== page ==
• ‘I know you really like _____ but it isn’t something I enjoy. Is there something else we can try together?’
  • ‘I’d like to be alone after work today. Could you please give me 10 minutes when I get home?’
  • ‘Do you like it when we ______, I can’t tell.’
  • ‘I like spending time with you and want to see where this relationship goes but I don’t want to have sex at this point.’
  • ‘My values are important to me. Until I am married, I am only comfortable kissing.’
  • ‘I don’t want to have sex but would you want to go to a concert on Friday? I like spending time with you.’
  • ‘I had a negative experience a year ago and I am still trying to get comfortable with being sexually active again.’

Believe it or not, physical contact does not always need to lead to sex. Holding hands, stroking their cheek, hugging, kissing, playing with their hair, and giving massages are all opportunities to intersperse daily touching without sex.

Continue talking to your partner about more than just everyday happenings — explore each other’s hopes and dreams, bounce ideas off one another. Communicate with each other about feelings, whether it be anger, sorrow, happiness, anxiety, and let that drive intimacy without physical touch.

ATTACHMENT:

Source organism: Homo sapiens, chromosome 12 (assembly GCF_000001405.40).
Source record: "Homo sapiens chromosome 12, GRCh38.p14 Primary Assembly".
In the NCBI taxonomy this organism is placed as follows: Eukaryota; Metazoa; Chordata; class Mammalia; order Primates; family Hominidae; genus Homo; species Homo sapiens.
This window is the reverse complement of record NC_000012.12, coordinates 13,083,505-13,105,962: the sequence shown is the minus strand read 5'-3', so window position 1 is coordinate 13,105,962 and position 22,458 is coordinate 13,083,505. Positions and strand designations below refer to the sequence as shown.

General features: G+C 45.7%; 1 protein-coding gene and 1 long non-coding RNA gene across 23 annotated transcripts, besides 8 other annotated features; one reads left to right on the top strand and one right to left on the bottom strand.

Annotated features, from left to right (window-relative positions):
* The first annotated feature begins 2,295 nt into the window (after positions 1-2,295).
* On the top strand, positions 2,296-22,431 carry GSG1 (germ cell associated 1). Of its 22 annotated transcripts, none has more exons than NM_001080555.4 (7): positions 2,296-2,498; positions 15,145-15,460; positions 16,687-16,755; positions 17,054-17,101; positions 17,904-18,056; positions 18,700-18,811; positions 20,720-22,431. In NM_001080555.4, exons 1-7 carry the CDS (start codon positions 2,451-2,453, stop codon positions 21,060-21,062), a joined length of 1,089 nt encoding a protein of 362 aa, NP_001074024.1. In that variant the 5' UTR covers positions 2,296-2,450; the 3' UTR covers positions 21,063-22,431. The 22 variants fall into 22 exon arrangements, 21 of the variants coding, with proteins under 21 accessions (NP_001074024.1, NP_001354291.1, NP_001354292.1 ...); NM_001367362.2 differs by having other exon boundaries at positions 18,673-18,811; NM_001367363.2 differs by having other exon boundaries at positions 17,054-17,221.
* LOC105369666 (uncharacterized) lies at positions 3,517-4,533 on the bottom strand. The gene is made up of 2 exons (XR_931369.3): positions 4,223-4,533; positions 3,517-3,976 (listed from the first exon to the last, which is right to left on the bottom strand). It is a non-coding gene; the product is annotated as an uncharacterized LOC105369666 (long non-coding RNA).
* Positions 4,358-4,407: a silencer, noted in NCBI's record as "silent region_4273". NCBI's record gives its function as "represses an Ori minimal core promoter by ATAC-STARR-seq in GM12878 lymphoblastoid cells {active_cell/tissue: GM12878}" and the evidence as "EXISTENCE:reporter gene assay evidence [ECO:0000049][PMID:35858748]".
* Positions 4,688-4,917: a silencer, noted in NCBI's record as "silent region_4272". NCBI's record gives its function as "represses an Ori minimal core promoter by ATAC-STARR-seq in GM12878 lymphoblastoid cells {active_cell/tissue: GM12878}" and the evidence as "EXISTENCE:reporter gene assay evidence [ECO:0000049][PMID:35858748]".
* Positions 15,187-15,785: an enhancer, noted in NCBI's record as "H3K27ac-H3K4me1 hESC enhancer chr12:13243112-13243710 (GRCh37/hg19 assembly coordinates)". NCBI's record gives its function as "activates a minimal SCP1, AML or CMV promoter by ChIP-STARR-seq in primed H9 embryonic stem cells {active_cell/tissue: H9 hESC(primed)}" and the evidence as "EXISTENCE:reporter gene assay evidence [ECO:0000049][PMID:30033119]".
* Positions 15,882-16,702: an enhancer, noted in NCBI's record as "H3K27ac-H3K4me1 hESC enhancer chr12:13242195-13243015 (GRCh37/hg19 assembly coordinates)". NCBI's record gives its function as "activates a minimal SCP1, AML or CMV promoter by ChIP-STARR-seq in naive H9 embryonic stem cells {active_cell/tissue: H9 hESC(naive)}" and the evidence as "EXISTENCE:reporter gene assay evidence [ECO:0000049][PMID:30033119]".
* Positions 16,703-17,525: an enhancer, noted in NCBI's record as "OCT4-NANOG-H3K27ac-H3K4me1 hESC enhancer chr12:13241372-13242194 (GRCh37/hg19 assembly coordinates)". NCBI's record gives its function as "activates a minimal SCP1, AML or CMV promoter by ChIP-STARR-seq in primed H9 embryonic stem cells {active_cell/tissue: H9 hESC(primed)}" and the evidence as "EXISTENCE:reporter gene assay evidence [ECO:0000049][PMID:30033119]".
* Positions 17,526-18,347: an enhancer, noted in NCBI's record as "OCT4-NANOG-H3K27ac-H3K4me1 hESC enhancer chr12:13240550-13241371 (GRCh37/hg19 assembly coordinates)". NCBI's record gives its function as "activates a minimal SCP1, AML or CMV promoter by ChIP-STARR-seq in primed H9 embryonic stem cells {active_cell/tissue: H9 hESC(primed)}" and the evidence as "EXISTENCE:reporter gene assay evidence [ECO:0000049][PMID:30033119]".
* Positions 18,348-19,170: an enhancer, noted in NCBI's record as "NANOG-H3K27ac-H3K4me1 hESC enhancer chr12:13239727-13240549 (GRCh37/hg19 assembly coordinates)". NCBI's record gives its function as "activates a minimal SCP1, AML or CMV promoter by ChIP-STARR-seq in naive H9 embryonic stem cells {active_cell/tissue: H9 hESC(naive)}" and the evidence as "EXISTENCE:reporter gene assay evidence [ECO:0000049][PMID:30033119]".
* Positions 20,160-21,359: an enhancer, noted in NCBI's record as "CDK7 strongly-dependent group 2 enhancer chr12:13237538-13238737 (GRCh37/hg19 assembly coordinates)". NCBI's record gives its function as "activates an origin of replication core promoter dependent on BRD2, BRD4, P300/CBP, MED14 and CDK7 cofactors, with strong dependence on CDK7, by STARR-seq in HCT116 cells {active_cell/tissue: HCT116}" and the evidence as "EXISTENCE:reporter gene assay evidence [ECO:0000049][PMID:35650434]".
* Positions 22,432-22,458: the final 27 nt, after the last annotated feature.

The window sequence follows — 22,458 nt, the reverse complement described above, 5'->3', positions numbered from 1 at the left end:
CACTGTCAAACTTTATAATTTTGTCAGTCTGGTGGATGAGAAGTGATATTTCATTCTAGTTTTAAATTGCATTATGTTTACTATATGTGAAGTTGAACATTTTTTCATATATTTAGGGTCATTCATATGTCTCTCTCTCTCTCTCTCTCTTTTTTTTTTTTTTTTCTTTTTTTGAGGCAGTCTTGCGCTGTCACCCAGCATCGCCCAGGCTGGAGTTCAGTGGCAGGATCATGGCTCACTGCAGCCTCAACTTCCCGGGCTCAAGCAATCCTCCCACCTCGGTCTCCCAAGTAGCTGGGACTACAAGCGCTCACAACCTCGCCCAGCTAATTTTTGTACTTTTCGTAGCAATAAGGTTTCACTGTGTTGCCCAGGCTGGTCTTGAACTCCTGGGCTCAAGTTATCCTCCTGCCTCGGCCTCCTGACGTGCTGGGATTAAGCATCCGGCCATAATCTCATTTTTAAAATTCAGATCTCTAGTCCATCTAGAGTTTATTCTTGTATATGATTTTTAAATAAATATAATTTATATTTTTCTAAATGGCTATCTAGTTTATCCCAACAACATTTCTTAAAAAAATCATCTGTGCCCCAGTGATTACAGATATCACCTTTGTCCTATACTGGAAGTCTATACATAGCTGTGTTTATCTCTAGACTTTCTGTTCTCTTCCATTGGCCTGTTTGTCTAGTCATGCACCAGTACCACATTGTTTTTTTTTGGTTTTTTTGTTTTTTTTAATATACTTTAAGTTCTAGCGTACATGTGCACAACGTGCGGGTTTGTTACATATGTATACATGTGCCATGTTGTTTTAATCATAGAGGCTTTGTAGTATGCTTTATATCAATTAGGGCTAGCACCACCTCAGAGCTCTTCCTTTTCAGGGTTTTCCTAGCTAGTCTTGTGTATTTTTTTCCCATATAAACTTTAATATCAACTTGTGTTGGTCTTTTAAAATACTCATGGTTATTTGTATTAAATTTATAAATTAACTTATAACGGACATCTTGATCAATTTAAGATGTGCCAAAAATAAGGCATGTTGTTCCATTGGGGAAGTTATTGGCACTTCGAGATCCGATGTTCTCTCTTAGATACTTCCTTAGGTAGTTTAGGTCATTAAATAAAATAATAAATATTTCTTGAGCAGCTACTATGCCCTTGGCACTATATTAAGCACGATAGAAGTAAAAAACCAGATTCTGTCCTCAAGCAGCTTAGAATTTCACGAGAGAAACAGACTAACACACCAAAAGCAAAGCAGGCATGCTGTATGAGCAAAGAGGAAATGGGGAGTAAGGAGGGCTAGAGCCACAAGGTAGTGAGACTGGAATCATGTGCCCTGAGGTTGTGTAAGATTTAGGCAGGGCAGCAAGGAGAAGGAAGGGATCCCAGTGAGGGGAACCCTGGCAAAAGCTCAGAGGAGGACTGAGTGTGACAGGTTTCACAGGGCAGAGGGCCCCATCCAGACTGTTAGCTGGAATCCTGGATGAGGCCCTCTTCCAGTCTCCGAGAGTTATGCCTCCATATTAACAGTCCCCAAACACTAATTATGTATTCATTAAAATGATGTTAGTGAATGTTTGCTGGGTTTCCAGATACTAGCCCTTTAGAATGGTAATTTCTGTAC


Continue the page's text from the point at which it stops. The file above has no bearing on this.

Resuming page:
Revisit cliché first date questions. Maybe this is finding out something they want to learn or get better at, asking would you rather questions, such as ‘morning or evening time for dates’, or ‘roller coasters or walk in the park’, to plan your next date.

Use this time to find something new to do together, like cooking or golfing, and hopefully form a common interest. You could also take the time to show your partner something you really enjoyed doing as a kid. Spending quality time with one another doing things out of the ordinary is important for furthering shared experience, and thus intimacy with one another. Even if your partner doesn’t want to take the activity on as their own, spending time together and learning from each other can strengthen your relationship.